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In recent years, lipid A as endotoxic principle of bacterial lipopolysaccharide (LPS) and derivatives thereof have become increasingly important in the field of biomedical application such as for vaccination or as therapeutical, e. g., anti-tumor agent. For an understanding of these biological processes, however, a basic physicochemical characterization of lipid A and lipid A-like structures is a necessary prerequisite. This includes the determination of parameters like critical micellar concentration, the type of aggregate structure, the molecular conformation, the gel to liquid crystalline phase behaviour, and theoretical approaches like molecular modelling. In this chapter, data from literature are summarized showing that the unusual chemical structure of lipid A-type molecules is connected with a very complex structural polymorphism, which is sensitively dependent on the particular chemical primary structure, particular on the acylation pattern and on the number of phosphate groups at the diglucosamine backbone.
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New antiseptic peptides to protect against endotoxin-mediated shock.
Antimicrob. Agents Chemother.
PUBLISHED: 07-06-2010
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Systemic bacterial infections are associated with high mortality. The access of bacteria or constituents thereof to systemic circulation induces the massive release of immunomodulatory mediators, ultimately causing tissue hypoperfusion and multiple-organ failure despite adequate antibiotic treatment. Lipid A, the "endotoxic principle" of bacterial lipopolysaccharide (LPS), is one of the major bacterial immunostimuli. Here we demonstrate the biological efficacy of rationally designed new synthetic antilipopolysaccharide peptides (SALPs) based on the Limulus anti-LPS factor for systemic application. We show efficient inhibition of LPS-induced cytokine release and protection from lethal septic shock in vivo, whereas cytotoxicity was not observed under physiologically relevant conditions and concentrations. The molecular mechanism of LPS neutralization was elucidated by biophysical techniques. The lipid A part of LPS is converted from its "endotoxic conformation," the cubic aggregate structure, into an inactive multilamellar structure, and the binding affinity of the peptide to LPS exceeds those of known LPS-binding proteins, such as LPS-binding protein (LBP). Our results thus delineate a novel therapeutic strategy for the clinical management of patients with septic shock.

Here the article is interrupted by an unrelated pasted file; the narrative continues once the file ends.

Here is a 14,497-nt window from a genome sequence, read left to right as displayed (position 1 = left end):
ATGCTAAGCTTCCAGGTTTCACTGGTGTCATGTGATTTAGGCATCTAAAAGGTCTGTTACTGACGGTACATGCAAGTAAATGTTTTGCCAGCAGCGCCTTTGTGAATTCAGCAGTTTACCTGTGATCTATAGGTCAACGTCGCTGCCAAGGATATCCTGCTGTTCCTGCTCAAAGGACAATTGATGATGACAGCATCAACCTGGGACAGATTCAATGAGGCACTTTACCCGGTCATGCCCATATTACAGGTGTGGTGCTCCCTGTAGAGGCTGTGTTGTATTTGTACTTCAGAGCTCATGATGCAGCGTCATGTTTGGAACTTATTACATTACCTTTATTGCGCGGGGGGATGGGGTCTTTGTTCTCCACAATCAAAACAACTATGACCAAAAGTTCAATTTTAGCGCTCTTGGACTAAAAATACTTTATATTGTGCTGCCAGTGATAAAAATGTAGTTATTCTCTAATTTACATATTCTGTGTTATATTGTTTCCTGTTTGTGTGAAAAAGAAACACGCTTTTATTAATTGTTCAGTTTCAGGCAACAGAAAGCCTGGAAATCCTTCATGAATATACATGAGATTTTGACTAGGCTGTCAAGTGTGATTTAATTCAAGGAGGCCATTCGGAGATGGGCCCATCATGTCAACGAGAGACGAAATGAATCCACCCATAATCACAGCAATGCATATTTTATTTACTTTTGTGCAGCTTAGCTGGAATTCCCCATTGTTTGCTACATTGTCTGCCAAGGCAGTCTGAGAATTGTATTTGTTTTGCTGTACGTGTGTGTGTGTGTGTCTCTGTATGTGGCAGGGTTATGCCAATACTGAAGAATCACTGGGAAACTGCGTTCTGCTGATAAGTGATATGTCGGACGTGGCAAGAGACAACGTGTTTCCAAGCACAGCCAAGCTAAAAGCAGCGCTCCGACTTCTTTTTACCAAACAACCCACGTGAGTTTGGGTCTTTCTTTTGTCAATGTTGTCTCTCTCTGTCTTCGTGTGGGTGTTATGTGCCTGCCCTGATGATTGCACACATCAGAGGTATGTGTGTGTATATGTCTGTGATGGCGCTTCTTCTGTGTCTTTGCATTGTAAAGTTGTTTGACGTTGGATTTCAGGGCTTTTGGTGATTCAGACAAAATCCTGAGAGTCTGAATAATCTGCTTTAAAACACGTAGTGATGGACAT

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Quantitative determination of ion distributions in bacterial lipopolysaccharide membranes by grazing-incidence X-ray fluorescence.
Proc. Natl. Acad. Sci. U.S.A.
PUBLISHED: 05-04-2010
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A model of the outer membrane of Gram-negative bacteria was created by the deposition of a monolayer of purified rough mutant lipopolysaccharides at an air/water interface. The density profiles of monovalent (K(+)) and divalent (Ca(2+)) cations normal to the lipopolysaccharides (LPS) monolayers were investigated using grazing-incidence X-ray fluorescence. In the absence of Ca(2+), a K(+) concentration peak was found in the negatively charged LPS headgroup region. With the addition of CaCl(2), Ca(2+) ions almost completely displaced K(+) ions from the headgroup region. By integrating the experimentally reconstructed excess ion density profiles, we obtained an accurate measurement of the effective charge density of LPS monolayers. The experimental findings were compared to the results of Monte Carlo simulations based on a coarse-grained minimal model of LPS molecules and showed excellent agreement.
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Temperature-induced changes in the lipopolysaccharide of Yersinia pestis affect plasminogen activation by the pla surface protease.